Ellen Moore argues that popular Hollywood films which adopt strong environmental themes are characterized by their silences in four key areas: how they define environmental problems; what the consequences are; who is responsible for them; and what potential solutions exist to mitigate them.[53] Of these four, the last two are perhaps of most importance in regard to how we manage climate change. If we are to avoid its worst effects, at the very least we need to understand who and what is responsible for climate change and what to do about it.

None of the science fiction films assessed here offer any indication of who or what is to blame for the environmental problems that they allude to. While Avatar appears to demonise a part of the extractive industry it does so in an entirely abstracted way, making no connection at all between the wider extractive industry and the mass consumption that it fuels. The Road seems to indicate that a nuclear war has taken place, but there is no exploration of causation or blame. The ‘blight’ that is used as a metaphor for climate change in Interstellar simply exists without any explanation, it is simply taken as a given reality. These three films are in no way unique in this regard.[54] Both Snowpiercer and The Colony, which deal with the disastrous application of geoengineering to try and solve climate change, fail to explain why geoengineering was needed in the first place. It is also clear that none of the three science fiction films examined offer any solutions to climate change. Avatar and Interstellar resort to fantastical and ludicrous ideas of leaving earth for a new ‘cleaner’ planet, while The Road would seem to indicate that there is no solution other to wonder in a ghastly post-apocalyptic landscape, so why bother trying to look for one. The fatalism of The Road can also be read in Children of Men, for how will it be possible for human life to continue with only one child in existence?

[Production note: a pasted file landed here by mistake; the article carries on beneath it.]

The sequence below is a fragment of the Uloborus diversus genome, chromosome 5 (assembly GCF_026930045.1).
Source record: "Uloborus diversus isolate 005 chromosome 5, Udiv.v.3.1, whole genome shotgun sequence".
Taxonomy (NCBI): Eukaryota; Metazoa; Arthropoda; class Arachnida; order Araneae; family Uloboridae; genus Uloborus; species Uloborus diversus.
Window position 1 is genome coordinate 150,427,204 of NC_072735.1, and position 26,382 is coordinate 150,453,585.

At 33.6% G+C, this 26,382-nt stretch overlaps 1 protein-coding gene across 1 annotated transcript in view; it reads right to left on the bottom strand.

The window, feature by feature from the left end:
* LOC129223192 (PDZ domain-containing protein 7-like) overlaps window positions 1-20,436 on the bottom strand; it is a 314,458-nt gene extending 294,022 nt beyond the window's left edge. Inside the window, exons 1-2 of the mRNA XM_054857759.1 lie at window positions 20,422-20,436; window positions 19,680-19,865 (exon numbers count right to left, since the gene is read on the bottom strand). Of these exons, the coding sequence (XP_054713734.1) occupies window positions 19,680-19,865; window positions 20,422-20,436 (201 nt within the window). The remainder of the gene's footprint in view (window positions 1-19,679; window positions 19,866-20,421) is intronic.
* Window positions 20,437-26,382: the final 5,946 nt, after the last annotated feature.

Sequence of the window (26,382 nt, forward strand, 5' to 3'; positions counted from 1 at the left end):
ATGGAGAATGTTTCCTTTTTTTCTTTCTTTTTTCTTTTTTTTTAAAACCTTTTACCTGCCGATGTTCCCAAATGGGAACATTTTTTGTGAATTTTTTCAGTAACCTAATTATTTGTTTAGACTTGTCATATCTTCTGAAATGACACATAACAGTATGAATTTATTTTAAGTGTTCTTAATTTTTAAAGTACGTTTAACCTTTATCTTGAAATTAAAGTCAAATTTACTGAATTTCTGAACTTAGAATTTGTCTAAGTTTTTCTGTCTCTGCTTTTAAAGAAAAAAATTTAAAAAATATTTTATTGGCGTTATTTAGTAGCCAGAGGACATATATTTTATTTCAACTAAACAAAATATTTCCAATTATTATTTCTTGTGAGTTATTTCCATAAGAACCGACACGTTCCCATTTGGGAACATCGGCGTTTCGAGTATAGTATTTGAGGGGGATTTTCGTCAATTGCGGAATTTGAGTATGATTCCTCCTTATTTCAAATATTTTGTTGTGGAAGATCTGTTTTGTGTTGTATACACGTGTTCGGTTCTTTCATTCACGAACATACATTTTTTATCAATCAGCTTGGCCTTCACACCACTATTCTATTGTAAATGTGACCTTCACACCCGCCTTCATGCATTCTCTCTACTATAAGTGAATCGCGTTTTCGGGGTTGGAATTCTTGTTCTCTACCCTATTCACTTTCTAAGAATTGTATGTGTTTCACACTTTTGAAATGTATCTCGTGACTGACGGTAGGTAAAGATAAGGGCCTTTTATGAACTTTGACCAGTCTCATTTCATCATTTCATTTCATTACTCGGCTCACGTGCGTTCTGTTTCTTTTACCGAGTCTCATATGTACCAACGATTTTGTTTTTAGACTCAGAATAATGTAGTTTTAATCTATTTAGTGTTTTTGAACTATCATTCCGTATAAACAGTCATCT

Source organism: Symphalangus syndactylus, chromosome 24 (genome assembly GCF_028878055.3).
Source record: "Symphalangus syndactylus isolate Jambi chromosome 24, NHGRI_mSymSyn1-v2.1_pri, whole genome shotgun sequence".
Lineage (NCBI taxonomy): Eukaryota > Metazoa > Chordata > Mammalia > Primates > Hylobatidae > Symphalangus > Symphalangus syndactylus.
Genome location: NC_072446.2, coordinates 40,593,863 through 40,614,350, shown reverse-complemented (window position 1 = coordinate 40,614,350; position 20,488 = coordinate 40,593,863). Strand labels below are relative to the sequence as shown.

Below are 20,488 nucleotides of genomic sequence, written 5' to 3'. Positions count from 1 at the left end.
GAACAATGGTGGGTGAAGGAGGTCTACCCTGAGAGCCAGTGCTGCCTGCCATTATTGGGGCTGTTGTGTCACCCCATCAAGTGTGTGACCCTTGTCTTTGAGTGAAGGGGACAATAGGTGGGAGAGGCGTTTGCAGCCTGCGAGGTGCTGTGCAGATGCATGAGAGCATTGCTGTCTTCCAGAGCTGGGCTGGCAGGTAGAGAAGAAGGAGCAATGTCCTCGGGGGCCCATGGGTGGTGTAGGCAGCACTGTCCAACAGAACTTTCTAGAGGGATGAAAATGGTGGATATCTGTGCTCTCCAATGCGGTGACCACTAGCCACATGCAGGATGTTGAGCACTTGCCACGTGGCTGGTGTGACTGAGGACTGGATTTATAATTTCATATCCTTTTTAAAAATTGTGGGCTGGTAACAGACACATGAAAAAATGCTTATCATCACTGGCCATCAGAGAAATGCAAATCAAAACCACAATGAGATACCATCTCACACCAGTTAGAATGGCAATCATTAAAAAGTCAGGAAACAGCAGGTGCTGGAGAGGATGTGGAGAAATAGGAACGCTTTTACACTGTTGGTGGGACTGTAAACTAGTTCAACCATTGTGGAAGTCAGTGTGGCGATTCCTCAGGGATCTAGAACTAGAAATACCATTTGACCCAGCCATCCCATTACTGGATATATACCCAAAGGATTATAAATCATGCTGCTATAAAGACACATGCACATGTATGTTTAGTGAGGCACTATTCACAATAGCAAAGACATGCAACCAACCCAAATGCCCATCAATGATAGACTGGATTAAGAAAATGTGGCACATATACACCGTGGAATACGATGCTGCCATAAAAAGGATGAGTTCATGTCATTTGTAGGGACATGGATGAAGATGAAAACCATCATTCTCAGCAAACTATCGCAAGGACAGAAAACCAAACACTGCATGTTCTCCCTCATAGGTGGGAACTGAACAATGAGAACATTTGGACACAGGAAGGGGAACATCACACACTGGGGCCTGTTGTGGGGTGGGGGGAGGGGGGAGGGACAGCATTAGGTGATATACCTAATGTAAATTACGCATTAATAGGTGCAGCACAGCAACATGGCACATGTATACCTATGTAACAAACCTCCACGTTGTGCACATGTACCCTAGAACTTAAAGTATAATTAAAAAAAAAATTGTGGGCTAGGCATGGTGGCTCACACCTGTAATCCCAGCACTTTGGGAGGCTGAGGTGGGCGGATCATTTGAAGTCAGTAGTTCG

Bradley Fest argues that many popular films of the current era ’embrace pornographic orgies of destruction’ in a genre which he defines as the ‘capitalist megadisaster film’.[55] He draws specific attention to 27 such films including The Avengers (2012), Battleship (2012), Pacific Rim (2013), White House Down (2013), Aftermath (2014), Edge of Tomorrow (2014). Of these 27 films, only one, Snowpiercer, can be said to have a direct environmental narrative.[56] Fest contends that these films are ‘responses to the despair of contemporaneity’ which he characterises as being premised on ‘observable climate change’ and ‘global risk’. From this he argues that these films, in visualising the end of the world, demonstrate the inability of Hollywood to imagine any future outside of a capitalist one, one that seems intent on destroying itself.[57] This apparent inability to image a different future from a capitalist one is perfectly illustrated in Avatar, The Road, and Intersellar. The choice is these films is to live in a world where savage primitive accumulation rules, or put your faith in a hyper-capitalist technological solution which will enable us to leave a dying planet.